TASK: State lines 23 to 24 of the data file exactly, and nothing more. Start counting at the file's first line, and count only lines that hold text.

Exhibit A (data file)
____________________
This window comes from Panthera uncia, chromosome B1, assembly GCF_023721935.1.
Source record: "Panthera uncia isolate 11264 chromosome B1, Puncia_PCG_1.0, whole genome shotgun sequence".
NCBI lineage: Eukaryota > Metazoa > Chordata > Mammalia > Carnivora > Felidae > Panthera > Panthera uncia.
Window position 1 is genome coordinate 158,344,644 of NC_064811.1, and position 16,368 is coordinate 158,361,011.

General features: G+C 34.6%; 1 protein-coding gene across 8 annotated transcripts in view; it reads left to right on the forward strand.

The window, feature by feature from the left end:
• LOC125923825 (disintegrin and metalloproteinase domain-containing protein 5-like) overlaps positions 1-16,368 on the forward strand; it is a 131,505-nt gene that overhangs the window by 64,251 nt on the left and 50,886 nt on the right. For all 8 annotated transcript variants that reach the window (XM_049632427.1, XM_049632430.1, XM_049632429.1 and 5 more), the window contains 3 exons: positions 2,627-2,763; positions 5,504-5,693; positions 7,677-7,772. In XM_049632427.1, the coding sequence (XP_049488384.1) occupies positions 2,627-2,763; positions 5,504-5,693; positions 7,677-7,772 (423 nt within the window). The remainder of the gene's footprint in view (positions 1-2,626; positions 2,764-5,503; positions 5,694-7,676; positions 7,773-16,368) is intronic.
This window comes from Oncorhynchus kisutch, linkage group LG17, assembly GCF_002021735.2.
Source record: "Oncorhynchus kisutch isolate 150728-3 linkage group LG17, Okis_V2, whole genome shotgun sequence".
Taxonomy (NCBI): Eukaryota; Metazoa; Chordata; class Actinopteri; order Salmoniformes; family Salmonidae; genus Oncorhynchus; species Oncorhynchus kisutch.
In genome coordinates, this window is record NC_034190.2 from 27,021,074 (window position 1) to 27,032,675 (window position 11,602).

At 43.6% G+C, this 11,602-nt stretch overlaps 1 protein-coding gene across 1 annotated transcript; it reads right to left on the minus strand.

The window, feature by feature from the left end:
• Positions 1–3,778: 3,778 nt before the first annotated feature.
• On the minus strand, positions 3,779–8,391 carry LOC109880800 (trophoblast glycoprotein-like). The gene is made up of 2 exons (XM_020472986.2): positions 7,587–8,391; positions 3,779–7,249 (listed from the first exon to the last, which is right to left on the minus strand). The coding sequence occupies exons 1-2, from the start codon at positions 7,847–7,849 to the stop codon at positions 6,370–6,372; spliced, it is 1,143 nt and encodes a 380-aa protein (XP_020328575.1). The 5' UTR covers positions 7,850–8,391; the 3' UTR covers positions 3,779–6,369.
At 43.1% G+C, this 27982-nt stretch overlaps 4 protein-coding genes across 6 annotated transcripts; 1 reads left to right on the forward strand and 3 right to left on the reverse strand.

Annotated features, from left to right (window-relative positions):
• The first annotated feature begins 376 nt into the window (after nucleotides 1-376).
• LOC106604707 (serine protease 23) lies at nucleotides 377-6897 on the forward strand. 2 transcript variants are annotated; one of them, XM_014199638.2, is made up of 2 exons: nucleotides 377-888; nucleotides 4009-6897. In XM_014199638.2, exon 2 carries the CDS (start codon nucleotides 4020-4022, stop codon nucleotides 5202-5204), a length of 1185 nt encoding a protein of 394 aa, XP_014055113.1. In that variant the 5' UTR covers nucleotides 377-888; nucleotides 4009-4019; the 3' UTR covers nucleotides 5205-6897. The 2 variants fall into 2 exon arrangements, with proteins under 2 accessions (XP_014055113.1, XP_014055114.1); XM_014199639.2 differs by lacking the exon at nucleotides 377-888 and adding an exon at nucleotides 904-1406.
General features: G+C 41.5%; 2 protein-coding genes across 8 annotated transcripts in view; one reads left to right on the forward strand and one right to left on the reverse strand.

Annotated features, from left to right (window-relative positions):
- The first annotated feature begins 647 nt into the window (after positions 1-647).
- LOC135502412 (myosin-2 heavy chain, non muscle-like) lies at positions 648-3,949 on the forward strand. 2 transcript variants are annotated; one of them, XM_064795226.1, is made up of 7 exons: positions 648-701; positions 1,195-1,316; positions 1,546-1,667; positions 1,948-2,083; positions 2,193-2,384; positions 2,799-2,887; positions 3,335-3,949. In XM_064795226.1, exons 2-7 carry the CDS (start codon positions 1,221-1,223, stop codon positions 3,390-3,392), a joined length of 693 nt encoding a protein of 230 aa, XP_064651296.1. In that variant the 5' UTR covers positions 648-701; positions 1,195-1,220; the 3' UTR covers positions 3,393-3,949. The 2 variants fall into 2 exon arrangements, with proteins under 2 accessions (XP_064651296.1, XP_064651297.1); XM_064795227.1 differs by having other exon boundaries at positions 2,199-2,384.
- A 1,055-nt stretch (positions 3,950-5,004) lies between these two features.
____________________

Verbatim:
- LOC135502412 (myosin-2 heavy chain, non muscle-like) lies at positions 648-3,949 on the forward strand. 2 transcript variants are annotated; one of them, XM_064795226.1, is made up of 7 exons: positions 648-701; positions 1,195-1,316; positions 1,546-1,667; positions 1,948-2,083; positions 2,193-2,384; positions 2,799-2,887; positions 3,335-3,949. In XM_064795226.1, exons 2-7 carry the CDS (start codon positions 1,221-1,223, stop codon positions 3,390-3,392), a joined length of 693 nt encoding a protein of 230 aa, XP_064651296.1. In that variant the 5' UTR covers positions 648-701; positions 1,195-1,220; the 3' UTR covers positions 3,393-3,949. The 2 variants fall into 2 exon arrangements, with proteins under 2 accessions (XP_064651296.1, XP_064651297.1); XM_064795227.1 differs by having other exon boundaries at positions 2,199-2,384.
- A 1,055-nt stretch (positions 3,950-5,004) lies between these two features.